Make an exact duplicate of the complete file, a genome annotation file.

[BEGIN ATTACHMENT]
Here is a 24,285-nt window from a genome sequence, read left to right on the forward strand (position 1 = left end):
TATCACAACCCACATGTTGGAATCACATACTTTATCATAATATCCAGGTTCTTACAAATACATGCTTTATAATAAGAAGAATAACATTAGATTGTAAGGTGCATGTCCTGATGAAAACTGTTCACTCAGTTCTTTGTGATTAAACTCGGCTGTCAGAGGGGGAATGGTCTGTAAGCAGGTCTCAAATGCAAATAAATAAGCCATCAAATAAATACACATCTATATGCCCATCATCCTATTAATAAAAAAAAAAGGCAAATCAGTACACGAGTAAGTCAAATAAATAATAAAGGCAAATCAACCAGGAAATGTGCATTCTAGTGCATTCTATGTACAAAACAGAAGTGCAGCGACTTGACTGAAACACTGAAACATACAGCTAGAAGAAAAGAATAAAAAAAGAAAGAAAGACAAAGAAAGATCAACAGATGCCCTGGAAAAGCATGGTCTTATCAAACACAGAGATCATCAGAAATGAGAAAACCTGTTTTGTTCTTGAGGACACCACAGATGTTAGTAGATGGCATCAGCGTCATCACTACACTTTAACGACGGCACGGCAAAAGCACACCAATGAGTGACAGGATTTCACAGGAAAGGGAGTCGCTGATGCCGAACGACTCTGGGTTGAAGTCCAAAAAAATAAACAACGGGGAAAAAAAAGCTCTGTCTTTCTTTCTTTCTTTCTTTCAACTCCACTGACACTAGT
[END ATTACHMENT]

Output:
Here is a 24,285-nt window from a genome sequence, read left to right on the forward strand (position 1 = left end):
TATCACAACCCACATGTTGGAATCACATACTTTATCATAATATCCAGGTTCTTACAAATACATGCTTTATAATAAGAAGAATAACATTAGATTGTAAGGTGCATGTCCTGATGAAAACTGTTCACTCAGTTCTTTGTGATTAAACTCGGCTGTCAGAGGGGGAATGGTCTGTAAGCAGGTCTCAAATGCAAATAAATAAGCCATCAAATAAATACACATCTATATGCCCATCATCCTATTAATAAAAAAAAAAGGCAAATCAGTACACGAGTAAGTCAAATAAATAATAAAGGCAAATCAACCAGGAAATGTGCATTCTAGTGCATTCTATGTACAAAACAGAAGTGCAGCGACTTGACTGAAACACTGAAACATACAGCTAGAAGAAAAGAATAAAAAAAGAAAGAAAGACAAAGAAAGATCAACAGATGCCCTGGAAAAGCATGGTCTTATCAAACACAGAGATCATCAGAAATGAGAAAACCTGTTTTGTTCTTGAGGACACCACAGATGTTAGTAGATGGCATCAGCGTCATCACTACACTTTAACGACGGCACGGCAAAAGCACACCAATGAGTGACAGGATTTCACAGGAAAGGGAGTCGCTGATGCCGAACGACTCTGGGTTGAAGTCCAAAAAAATAAACAACGGGGAAAAAAAAGCTCTGTCTTTCTTTCTTTCTTTCTTTCAACTCCACTGACACTAGT